The Republic of Cyprus has now joined the club of countries having national space legislation as it recently enacted Law N.93(I)/2023 on the Authorization of Space Activities, the Registration of Space Objects and Related Matters (Cyprus Space Law).
The Cyprus Space Law is made up of 28 articles that regulate the legal, economic, and organisational bases of space activities in Cyprus. The new law creates rules for, inter alia, the registration of space objects, the grant, amendment, and revocation of authorisations for the conduct of space activities, insurance obligations, liability for damages, space debris mitigation measures, and international obligations.
Space operators can only conduct activities after receiving approval from relevant authorities, the Director of the Department of Electronic Communications (DEC) and the Deputy Ministry of Research, Innovation and Digital Policy, and in accordance with all international space law treaties that have been ratified by Cyprus. All space objects must be included in a national space registry.
Authorised space operators must pay compensation to the Republic of Cyprus for damages caused by space objects covered by the granted authorisation, for which the Republic has an international obligation to pay compensation to affected third parties under the Liability Convention of 1972 to which the island is a contracting party.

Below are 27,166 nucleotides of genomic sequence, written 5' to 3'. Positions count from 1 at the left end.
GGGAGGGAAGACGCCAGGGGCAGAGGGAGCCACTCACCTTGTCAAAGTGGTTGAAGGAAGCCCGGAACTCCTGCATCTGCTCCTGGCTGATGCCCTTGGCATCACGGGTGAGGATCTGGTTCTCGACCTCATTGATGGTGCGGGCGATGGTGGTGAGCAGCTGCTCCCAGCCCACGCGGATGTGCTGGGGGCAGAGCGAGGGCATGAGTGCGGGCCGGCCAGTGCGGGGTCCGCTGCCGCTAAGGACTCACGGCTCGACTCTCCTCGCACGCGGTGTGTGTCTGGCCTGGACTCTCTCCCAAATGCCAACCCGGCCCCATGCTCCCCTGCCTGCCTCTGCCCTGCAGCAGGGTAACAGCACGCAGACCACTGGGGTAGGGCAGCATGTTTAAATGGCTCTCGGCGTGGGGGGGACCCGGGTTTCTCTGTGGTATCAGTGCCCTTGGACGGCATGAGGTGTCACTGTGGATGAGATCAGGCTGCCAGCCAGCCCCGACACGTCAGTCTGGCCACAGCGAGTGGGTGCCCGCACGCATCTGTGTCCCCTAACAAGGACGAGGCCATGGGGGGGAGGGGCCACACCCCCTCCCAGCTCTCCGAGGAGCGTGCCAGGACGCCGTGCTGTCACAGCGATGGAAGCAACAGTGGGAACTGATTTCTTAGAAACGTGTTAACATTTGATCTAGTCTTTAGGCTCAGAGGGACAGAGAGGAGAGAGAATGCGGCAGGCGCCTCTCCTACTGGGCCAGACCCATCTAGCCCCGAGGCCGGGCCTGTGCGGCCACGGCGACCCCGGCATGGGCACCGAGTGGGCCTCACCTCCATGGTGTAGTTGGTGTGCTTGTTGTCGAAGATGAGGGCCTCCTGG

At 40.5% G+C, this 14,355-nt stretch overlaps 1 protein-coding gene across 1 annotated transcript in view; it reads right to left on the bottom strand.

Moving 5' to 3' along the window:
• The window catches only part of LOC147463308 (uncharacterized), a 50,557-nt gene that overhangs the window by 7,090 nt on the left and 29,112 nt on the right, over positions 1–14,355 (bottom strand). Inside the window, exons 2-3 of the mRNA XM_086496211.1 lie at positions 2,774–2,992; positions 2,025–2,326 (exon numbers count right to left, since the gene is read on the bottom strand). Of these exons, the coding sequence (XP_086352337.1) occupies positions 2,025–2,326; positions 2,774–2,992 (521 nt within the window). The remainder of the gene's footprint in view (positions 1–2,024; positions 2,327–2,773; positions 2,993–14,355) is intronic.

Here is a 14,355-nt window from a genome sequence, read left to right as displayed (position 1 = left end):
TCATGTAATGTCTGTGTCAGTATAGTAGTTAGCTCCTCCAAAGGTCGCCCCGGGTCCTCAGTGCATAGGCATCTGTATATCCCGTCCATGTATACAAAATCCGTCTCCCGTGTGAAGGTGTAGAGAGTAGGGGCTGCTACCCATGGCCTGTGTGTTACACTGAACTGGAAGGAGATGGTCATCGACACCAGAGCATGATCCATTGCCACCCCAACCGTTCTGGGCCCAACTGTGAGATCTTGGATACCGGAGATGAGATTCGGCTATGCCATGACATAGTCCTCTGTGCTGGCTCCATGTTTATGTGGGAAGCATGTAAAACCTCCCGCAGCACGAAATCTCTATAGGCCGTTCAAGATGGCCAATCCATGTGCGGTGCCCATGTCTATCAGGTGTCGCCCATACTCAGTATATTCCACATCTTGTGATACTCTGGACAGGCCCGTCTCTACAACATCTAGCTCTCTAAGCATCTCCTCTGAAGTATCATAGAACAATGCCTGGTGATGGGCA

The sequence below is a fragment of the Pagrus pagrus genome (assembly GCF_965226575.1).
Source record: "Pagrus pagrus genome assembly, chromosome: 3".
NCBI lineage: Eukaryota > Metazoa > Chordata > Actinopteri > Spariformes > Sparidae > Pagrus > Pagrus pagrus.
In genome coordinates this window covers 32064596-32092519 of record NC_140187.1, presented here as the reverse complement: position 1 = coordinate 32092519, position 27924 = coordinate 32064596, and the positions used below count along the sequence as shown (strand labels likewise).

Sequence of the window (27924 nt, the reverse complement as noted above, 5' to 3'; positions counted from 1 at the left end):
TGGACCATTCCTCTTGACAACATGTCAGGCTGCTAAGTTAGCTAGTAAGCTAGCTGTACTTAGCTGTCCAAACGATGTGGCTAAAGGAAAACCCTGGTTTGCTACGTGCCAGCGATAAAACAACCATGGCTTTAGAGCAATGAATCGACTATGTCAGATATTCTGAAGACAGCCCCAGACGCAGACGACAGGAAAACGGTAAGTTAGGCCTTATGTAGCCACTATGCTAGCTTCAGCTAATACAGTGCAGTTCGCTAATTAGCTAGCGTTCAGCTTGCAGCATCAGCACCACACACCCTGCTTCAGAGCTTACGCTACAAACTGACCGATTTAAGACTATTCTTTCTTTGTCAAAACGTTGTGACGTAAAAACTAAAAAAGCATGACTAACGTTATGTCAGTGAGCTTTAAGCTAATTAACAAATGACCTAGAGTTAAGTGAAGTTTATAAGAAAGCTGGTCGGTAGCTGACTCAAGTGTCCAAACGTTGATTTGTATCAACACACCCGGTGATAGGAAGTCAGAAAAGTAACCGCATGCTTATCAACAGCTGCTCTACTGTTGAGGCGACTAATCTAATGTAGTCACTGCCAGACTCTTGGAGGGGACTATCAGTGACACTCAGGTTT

The Cyprus Space Law provides that space activities must be conducted in an environmentally friendly manner that promotes the sustainable use of space. Space operators must assess the environmental impact of their activities on Earth – in the atmosphere and in outer space – and establish a plan containing measures to prevent and reduce direct and indirect adverse environmental impacts.
Cyprus signed a Cooperation Agreement with the European Space Agency (ESA) in 2016 and is working towards achieving the status of a full ESA Member State in the near future. Cyprus also contributes to the operations and financing of the European Union Agency for the Space Programme (EUSPA), a specialised agency originally created as the European Global Navigation Satellite Systems Supervisory Authority (GSA) in 2004 and before being reorganised into its current form in 2021. In 2022, Cyprus published its Space Strategy 2022-2027, highlighting the prospects that the development of space technologies will give to Cypriot society, through targeted actions.
With the enactment of this new legislation, Cyprus is laying a solid foundation for the diversification of its economic sectors, the creation of skilled jobs, and the strengthening of its space ecosystem. Although the space industry of Cyprus is just starting to spring, the country has embarked on an ambitious project to position itself as an emerging space nation, relying on its strategic geographical position at the crossroads of Europe, Asia, and Africa.
If you are interested in learning more about space law and keep abreast of the latest developments in the space sector, please contact Chrystel Erotokritou, Compliance Manager, at [email protected] or Sofia Stellatou, Policy Analyst at [email protected].